Once a haven for pirates, the 700 islands of the Bahamas now attract tourists from around the world. Most people know the island simply as a beautiful vacation destination and not much more. However, the Bahamas has a diverse array of topographical features, including it’s highest point, Mount Alvernia, and the deep underwater trench known as the "Tongue of the Ocean." The island is also home to the third largest barrier reef in the world.
The Bahama Banks are large platforms of calcium carbonate limestone that make up an archipelago. Scientists believe that the platform was originally a part of what is now the North American continent and that it broke off when North America separated from Africa millions of years ago. At some point, these platforms were above the water. The Banks are approximately 4,500 meters thick and the surfaces can be steep in certain places. The crystal blue waters around the Banks are shallow and no deeper than 25 meters. Research on the Banks is conducted by the University of Miami and the Florida Institute of Oceanography. Researchers study the Banks to learn more about how the earth transformed over the centuries.
Located on Cat Island, Mount Alvernia is the highest point in the Bahamas at 206 feet. It was originally called Como Hill but was renamed by an Anglican Monseigneur who became a Catholic Priest, Father James Hawes. Hawes named the hill after the Tuscan Mount Alvernia in Italy, where Saint Francis of Assisi is believed to have received the wounds of the cross. Hawes built a monastery atop Mount Alvernia called The Hermitage which still stands and is currently a tourist attraction.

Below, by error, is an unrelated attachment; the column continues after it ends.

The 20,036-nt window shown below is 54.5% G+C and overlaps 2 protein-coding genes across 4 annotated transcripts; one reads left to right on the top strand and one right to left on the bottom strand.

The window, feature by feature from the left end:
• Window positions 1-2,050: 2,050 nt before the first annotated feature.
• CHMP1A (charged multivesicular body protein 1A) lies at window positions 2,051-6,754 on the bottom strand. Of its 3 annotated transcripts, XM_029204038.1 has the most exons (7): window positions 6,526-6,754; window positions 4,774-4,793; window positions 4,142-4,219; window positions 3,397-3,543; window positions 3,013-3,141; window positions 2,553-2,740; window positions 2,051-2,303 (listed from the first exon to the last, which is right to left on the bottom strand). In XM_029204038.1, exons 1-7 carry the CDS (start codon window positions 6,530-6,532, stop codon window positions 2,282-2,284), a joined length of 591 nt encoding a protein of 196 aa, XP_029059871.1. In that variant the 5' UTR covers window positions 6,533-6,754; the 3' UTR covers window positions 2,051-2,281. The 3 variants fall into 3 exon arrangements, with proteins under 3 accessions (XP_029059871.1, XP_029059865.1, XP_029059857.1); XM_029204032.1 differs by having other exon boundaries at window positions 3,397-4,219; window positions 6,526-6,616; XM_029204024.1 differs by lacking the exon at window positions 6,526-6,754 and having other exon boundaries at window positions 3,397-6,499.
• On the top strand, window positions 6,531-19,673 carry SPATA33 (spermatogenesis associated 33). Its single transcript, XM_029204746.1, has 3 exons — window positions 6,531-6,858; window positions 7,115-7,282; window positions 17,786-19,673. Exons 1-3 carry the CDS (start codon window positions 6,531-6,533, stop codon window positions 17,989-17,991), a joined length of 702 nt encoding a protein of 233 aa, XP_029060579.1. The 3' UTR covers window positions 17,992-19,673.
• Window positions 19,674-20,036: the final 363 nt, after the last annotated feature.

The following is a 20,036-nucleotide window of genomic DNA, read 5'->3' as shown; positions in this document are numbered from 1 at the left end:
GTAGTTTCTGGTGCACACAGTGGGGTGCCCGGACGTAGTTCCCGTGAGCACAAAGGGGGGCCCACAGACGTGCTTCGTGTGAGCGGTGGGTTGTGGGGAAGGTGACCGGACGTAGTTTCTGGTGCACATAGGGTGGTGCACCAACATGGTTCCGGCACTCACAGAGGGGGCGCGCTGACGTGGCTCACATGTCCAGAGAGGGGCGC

Tongue of the Ocean
Separating the islands of Andros and New Providence is the Tongue of the Ocean. It is a deep underwater trench with depth within the trench ranging from 115 feet to over 6000 feet. The United States operates the Atlantic Undersea Test and Evaluation Center, which tests torpedoes and other devices within the trench. From the air, the Tongue of the Ocean looks like a large curve under the sea.
Most of the islands that constitute the Bahamas have some amount of coral reefs surrounding them. Coral can also be found in the Lucayan Cave, which is the largest underwater cave area in the world. Additionally, just off the coast of Andros Island is the world’s third largest coral reef barrier. It is 229 miles long and inhabited by sharks, crabs, lobsters, fish, turtles, dolphins, conch, manta rays and other marine life forms. Like all reefs around the world, the Bahamanian reef developed over thousands of years and is created from the skeletons of coral, which are slow growing lifeforms.